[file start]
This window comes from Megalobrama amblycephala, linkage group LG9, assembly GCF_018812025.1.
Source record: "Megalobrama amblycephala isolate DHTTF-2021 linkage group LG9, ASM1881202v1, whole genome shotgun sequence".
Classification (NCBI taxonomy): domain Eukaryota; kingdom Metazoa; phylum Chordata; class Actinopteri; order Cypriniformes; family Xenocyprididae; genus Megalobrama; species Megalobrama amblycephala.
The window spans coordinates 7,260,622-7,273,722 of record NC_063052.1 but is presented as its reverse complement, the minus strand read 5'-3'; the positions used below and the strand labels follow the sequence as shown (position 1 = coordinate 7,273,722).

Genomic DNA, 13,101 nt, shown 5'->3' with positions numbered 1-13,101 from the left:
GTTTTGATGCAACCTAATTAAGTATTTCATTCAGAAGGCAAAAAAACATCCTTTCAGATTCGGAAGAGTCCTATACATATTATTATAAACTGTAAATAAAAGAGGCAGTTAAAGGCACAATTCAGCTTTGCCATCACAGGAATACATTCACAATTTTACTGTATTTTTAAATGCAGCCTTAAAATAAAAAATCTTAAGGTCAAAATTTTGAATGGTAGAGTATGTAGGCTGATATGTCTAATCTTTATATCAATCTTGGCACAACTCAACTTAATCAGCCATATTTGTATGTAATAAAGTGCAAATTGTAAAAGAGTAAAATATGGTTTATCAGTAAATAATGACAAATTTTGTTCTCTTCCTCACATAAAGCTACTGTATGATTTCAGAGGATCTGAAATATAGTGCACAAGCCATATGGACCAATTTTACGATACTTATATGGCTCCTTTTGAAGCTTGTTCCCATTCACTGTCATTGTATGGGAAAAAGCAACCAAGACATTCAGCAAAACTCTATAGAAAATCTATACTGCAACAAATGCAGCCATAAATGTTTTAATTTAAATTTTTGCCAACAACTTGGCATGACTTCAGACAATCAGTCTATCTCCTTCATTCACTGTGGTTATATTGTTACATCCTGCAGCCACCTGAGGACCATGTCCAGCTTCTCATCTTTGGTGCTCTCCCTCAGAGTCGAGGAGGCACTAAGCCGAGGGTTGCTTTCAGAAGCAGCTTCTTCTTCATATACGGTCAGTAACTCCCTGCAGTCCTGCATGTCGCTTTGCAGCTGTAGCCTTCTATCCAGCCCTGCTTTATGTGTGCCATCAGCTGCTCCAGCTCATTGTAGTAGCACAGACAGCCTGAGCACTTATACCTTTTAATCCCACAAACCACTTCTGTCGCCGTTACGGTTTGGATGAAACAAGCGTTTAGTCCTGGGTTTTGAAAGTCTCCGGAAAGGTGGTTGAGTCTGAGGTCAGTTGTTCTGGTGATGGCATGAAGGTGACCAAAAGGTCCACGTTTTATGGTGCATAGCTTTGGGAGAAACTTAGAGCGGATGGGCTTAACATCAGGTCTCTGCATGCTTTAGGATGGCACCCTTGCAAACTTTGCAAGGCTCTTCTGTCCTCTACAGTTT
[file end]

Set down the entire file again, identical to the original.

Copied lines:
This window comes from Megalobrama amblycephala, linkage group LG9, assembly GCF_018812025.1.
Source record: "Megalobrama amblycephala isolate DHTTF-2021 linkage group LG9, ASM1881202v1, whole genome shotgun sequence".
Classification (NCBI taxonomy): domain Eukaryota; kingdom Metazoa; phylum Chordata; class Actinopteri; order Cypriniformes; family Xenocyprididae; genus Megalobrama; species Megalobrama amblycephala.
The window spans coordinates 7,260,622-7,273,722 of record NC_063052.1 but is presented as its reverse complement, the minus strand read 5'-3'; the positions used below and the strand labels follow the sequence as shown (position 1 = coordinate 7,273,722).

Genomic DNA, 13,101 nt, shown 5'->3' with positions numbered 1-13,101 from the left:
GTTTTGATGCAACCTAATTAAGTATTTCATTCAGAAGGCAAAAAAACATCCTTTCAGATTCGGAAGAGTCCTATACATATTATTATAAACTGTAAATAAAAGAGGCAGTTAAAGGCACAATTCAGCTTTGCCATCACAGGAATACATTCACAATTTTACTGTATTTTTAAATGCAGCCTTAAAATAAAAAATCTTAAGGTCAAAATTTTGAATGGTAGAGTATGTAGGCTGATATGTCTAATCTTTATATCAATCTTGGCACAACTCAACTTAATCAGCCATATTTGTATGTAATAAAGTGCAAATTGTAAAAGAGTAAAATATGGTTTATCAGTAAATAATGACAAATTTTGTTCTCTTCCTCACATAAAGCTACTGTATGATTTCAGAGGATCTGAAATATAGTGCACAAGCCATATGGACCAATTTTACGATACTTATATGGCTCCTTTTGAAGCTTGTTCCCATTCACTGTCATTGTATGGGAAAAAGCAACCAAGACATTCAGCAAAACTCTATAGAAAATCTATACTGCAACAAATGCAGCCATAAATGTTTTAATTTAAATTTTTGCCAACAACTTGGCATGACTTCAGACAATCAGTCTATCTCCTTCATTCACTGTGGTTATATTGTTACATCCTGCAGCCACCTGAGGACCATGTCCAGCTTCTCATCTTTGGTGCTCTCCCTCAGAGTCGAGGAGGCACTAAGCCGAGGGTTGCTTTCAGAAGCAGCTTCTTCTTCATATACGGTCAGTAACTCCCTGCAGTCCTGCATGTCGCTTTGCAGCTGTAGCCTTCTATCCAGCCCTGCTTTATGTGTGCCATCAGCTGCTCCAGCTCATTGTAGTAGCACAGACAGCCTGAGCACTTATACCTTTTAATCCCACAAACCACTTCTGTCGCCGTTACGGTTTGGATGAAACAAGCGTTTAGTCCTGGGTTTTGAAAGTCTCCGGAAAGGTGGTTGAGTCTGAGGTCAGTTGTTCTGGTGATGGCATGAAGGTGACCAAAAGGTCCACGTTTTATGGTGCATAGCTTTGGGAGAAACTTAGAGCGGATGGGCTTAACATCAGGTCTCTGCATGCTTTAGGATGGCACCCTTGCAAACTTTGCAAGGCTCTTCTGTCCTCTACAGTTT